Wai L.

asked • 02/13/20

How do you use the words 'For Which' in an English sentence?

I am trying to learn about on which, at which, on which, etc"


But I'm stuck with "for which" mostly 


 A. The shaded region to the right of the break-even point represents quantities for which the company makes a profit. 


B. The shaded region to the right of the break-even point which represents quantities for the company makes a profit.


Is sentence B same as sentence A?


2nd example of for which:


A. the luncheon for which we bought the food will take place outside.


B. the luncheon which we bought the food for will take place outside. 


Is sentence B same as sentence A and are they both grammatically correct?


Thank you,






3 Answers By Expert Tutors

By:

Alexa T. answered • 02/13/20

Tutor
New to Wyzant

Trained & Experienced Writing Tutor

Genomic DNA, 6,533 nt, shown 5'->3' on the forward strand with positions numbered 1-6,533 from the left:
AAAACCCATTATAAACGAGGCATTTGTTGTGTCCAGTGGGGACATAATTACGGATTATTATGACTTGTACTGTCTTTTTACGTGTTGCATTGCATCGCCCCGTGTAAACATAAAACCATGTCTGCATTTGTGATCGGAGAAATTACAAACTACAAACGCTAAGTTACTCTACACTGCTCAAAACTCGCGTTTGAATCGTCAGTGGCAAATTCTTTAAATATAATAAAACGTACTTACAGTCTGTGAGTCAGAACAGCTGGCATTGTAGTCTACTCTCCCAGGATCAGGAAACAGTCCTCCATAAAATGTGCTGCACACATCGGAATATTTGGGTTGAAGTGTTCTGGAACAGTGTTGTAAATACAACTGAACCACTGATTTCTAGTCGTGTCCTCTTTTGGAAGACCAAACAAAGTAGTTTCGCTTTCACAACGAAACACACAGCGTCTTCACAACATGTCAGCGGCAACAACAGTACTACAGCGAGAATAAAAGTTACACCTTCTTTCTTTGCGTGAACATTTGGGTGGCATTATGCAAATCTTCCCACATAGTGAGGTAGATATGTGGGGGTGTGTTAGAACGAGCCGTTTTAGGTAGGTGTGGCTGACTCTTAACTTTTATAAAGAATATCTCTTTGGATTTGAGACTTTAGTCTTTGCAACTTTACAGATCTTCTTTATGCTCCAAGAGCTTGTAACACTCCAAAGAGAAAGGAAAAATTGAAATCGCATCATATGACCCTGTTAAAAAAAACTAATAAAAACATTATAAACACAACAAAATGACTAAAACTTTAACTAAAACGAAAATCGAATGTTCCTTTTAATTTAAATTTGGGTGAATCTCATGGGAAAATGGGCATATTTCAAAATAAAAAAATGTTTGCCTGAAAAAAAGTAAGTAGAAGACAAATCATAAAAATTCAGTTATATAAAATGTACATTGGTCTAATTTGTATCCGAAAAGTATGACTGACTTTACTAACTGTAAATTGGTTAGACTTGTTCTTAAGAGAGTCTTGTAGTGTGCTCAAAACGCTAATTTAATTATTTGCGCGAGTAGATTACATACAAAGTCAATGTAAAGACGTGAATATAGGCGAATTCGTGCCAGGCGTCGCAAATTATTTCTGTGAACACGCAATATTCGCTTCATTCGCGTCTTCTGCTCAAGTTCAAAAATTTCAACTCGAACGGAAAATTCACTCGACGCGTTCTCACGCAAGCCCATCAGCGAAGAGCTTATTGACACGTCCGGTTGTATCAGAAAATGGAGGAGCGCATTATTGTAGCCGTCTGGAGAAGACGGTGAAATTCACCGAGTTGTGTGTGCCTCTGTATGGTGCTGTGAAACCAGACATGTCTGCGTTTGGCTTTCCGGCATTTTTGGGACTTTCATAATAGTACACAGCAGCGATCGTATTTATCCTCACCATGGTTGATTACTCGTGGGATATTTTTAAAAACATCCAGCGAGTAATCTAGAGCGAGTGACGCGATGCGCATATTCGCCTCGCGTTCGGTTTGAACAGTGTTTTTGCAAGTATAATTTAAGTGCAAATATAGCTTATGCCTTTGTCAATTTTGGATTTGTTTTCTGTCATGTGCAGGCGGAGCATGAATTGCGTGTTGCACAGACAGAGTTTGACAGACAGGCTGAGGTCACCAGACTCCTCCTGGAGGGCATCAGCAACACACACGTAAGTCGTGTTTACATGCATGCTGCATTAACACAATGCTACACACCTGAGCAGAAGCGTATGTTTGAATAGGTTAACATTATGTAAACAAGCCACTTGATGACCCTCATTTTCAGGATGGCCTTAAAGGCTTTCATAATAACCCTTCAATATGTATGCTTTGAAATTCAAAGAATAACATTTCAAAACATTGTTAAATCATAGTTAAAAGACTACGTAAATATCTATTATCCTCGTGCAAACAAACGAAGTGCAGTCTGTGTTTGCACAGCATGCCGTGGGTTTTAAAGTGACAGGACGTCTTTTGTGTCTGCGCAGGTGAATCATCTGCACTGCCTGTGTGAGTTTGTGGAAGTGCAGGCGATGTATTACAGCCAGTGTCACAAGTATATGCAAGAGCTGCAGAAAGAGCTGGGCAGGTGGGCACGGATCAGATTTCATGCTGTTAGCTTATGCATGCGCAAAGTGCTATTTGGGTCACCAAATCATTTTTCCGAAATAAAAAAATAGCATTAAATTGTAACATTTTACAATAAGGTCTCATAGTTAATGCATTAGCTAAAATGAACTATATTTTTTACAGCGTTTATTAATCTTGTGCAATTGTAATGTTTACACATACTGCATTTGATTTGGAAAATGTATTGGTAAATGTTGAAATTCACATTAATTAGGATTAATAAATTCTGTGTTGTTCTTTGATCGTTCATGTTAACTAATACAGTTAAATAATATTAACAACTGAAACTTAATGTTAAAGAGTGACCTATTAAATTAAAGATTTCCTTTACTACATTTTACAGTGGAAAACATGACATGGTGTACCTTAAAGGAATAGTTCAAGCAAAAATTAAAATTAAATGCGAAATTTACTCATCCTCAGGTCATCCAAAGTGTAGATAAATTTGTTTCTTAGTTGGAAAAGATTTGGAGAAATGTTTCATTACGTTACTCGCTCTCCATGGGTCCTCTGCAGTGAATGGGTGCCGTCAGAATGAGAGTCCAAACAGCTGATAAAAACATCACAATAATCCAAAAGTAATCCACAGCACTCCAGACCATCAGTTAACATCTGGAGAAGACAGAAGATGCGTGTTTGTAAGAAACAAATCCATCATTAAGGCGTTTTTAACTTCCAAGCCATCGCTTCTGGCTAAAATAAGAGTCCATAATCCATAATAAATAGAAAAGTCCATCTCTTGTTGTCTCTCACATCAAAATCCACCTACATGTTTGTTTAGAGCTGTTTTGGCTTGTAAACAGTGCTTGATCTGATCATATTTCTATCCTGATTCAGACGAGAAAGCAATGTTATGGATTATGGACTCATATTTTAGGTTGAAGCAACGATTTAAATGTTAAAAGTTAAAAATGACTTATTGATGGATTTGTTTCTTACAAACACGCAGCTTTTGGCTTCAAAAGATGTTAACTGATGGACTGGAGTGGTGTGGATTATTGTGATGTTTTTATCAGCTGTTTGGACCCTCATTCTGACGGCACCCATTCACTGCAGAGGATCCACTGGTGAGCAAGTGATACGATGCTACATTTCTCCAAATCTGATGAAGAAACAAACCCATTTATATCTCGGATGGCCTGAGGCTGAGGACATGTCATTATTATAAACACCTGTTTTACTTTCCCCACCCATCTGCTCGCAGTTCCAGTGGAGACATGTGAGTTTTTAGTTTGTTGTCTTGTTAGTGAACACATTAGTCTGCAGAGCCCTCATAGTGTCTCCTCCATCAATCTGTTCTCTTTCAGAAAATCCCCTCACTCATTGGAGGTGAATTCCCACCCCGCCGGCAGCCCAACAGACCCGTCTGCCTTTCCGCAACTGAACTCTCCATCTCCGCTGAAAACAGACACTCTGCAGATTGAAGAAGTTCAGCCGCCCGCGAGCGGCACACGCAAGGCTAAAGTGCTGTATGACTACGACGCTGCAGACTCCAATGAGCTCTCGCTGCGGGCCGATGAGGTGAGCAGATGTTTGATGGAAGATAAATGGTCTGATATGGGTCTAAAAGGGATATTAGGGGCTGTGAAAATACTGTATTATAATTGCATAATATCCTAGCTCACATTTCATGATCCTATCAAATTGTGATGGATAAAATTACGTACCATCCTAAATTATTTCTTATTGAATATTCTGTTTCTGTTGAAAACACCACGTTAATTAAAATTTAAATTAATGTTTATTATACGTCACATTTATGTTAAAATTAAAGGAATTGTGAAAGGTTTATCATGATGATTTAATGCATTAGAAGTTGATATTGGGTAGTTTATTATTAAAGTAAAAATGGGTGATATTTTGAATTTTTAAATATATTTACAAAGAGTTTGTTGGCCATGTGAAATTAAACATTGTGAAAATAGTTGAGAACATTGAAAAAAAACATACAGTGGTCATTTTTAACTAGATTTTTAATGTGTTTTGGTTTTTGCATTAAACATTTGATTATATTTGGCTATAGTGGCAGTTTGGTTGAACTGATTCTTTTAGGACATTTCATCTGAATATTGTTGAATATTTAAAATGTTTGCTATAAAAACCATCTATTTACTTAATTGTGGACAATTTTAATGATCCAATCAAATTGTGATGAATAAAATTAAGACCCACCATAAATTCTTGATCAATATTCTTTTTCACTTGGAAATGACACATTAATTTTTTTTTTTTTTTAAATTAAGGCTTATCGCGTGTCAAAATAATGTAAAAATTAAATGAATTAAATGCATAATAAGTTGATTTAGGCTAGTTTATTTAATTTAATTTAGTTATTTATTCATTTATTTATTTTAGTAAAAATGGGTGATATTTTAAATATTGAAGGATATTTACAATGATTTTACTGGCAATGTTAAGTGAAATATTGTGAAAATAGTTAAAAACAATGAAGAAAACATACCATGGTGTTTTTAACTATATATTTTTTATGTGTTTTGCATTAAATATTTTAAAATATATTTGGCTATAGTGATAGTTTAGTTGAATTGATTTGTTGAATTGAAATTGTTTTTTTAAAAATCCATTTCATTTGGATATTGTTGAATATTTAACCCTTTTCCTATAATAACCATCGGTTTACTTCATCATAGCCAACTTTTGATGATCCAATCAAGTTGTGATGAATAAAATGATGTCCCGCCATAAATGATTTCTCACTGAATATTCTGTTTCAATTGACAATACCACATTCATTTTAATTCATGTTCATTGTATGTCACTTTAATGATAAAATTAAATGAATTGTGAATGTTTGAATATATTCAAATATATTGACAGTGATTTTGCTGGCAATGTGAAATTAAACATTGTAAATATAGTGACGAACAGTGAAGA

Wai L.

Just one more follow up question: we were taught not to end sentences in preposition. So is it possible to rearrange the first example B without have the sentence end in "for"?
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02/13/20

Alexa T.

Yes, that would be sentence A in the first example, where you use "for which" and end on the word "profit." Ending on a preposition isn't necessarily grammatically incorrect, but it may be less formal. In academic writing, you'd want to go with the more formal sentence A.
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02/14/20

Wai L.

excellent answer. Thank you!
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02/14/20

Katherine W.

tutor
Hello. Here is a bonus comment from me: The two examples given above about "the shaded region..." are both a bit awkward and wordy. The idea might be expressible like this, alternatively: The shaded region...represents quantities profitable to the company. Thank you
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02/20/20

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